Higher Ed
Top stories summarized by our editors
4/25/2018

Community colleges in states such as Hawaii and California are using various strategies to boost the number of vocational teachers on rural campuses. Hawaii schools are offering higher salaries for instructors in areas such as computer science and nursing, while California is reforming hiring requirements to recruit professionals for the classroom.

Full Story:
The Hechinger Report
4/25/2018

About 68% of admissions officers say they reserve the right to check a prospective student's social media presence, but only 29% reported doing so, according to a series of surveys by Kaplan Test Prep. The data show 20% of schools have set policies around checking students' social media, with just a third of those forbidding the practice.

Full Story:
Campus Technology
4/25/2018

A survey shows that 93% of college and university faculty believe that diverse viewpoints should be present on campus and that people should be free to express their opinions, while two-thirds say students who disrupt events should be suspended or expelled. The data also show that 80% of professors believe they should be free to present "in class any idea that they consider relevant."

Full Story:
Inside Higher Ed
4/25/2018

Southern Illinois University Carbondale is launching a pilot program to "create a pool of potential, volunteer adjuncts" to deliver occasional lectures, mentor students or lead seminars. SIUC Faculty Association President Dave Johnson said the union is consulting with attorneys to ensure the initiative doesn't violate faculty contracts.

4/25/2018

Former professional baseball player Roger Clemens has pledged $1 million to his University of Texas alma mater in Austin to help fund construction of an indoor baseball training facility. Construction on the facility is expected to begin this summer, with completion expected in 2019.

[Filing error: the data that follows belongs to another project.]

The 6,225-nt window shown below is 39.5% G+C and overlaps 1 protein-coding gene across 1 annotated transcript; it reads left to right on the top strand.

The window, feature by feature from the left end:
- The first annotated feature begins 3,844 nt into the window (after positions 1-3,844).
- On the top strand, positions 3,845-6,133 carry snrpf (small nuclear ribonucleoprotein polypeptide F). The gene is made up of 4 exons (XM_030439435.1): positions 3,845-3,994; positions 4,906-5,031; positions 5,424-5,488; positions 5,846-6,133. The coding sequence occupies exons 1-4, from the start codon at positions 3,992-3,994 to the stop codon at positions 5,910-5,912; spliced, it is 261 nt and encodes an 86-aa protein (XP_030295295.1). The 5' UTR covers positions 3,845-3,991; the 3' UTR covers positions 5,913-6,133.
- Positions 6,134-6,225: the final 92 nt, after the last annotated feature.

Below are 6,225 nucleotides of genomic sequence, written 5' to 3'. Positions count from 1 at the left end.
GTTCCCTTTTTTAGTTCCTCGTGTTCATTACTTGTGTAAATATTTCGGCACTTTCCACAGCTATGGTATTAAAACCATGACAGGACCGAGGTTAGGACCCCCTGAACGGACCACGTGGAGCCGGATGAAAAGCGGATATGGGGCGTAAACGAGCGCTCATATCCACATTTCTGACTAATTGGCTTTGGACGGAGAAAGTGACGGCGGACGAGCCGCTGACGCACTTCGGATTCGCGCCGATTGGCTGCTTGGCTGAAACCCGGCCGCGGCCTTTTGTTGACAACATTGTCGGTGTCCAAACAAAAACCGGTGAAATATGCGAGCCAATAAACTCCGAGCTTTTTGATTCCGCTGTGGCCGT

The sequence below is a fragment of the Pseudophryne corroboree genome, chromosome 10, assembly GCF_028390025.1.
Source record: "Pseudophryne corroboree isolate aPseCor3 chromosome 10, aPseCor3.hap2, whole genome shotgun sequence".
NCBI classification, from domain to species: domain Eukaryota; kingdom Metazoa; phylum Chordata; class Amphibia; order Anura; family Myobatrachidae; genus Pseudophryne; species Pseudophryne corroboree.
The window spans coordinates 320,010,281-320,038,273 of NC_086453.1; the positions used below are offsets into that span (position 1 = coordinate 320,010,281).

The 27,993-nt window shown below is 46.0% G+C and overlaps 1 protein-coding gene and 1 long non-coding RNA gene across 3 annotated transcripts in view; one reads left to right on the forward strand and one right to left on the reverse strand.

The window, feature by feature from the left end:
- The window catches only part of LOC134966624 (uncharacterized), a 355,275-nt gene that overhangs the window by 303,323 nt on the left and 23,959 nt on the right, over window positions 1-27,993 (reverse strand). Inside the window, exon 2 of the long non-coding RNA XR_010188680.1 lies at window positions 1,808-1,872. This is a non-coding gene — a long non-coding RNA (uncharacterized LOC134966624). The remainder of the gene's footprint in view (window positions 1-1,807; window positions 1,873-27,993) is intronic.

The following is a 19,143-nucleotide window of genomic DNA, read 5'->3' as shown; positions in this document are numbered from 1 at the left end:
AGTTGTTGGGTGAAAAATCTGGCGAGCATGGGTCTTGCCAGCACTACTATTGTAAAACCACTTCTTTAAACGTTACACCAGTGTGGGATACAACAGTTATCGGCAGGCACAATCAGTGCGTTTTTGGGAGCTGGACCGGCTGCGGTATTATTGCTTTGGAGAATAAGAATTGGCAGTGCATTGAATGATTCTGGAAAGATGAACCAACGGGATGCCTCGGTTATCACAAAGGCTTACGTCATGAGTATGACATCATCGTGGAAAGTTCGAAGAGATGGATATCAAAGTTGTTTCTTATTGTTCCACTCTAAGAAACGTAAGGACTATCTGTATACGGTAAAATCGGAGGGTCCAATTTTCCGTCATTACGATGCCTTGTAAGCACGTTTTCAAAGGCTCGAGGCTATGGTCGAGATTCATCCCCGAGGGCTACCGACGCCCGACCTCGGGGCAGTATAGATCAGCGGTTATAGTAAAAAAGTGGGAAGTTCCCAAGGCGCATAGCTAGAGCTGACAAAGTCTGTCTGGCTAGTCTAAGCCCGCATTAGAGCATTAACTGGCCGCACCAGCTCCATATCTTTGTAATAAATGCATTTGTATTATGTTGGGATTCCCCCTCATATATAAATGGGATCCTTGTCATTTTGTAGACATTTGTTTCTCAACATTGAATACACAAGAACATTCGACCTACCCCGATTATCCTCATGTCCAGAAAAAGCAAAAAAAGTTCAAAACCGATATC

4/24/2018

Data suggest a looming worker shortage in high-paying construction and other skilled trades over the next five years. Some states, such as Washington and California, are creating initiatives to increase more opportunities for students who may choose to learn job skills instead of going to college.

Full Story:
The Hechinger Report
4/24/2018

Enrollment in US colleges and universities is projected to increase by 13% between 2015 and 2026, down from the 25% growth experienced between 2001 and 2015, according to a report. However, 20% more black students and 26% more Hispanic students are expected to enroll during that time frame, while enrollment of white students is predicted grow by just 1%, the report says.

4/23/2018

More than 500 disability rights complaints have been dismissed by the US Education Department under a new protocol that officials say will streamline cases handled by the Office for Civil Rights. The provision allows the department to throw out complaints that are part of serial filings or that "place an unreasonable burden" on the office.

4/23/2018

College graduates should begin socking away money for retirement during their first job out of school, writes financial expert Peter Dunn. A $250 investment each month could grow to more than $1.3 million over a 45-year career, Dunn writes in this commentary.

Full Story:
USA Today
More Summaries:
Peter Dunn
4/23/2018

Two University of Michigan students have created an online guide targeting first-generation and low-income students concerned with saving money during college. Lauren Schandevel and Griffin St. Onge say their guide, "Being Not-Rich at UM," has sparked students at other schools, such as Harvard University, to create similar money-saving guides.

Full Story:
Detroit Free Press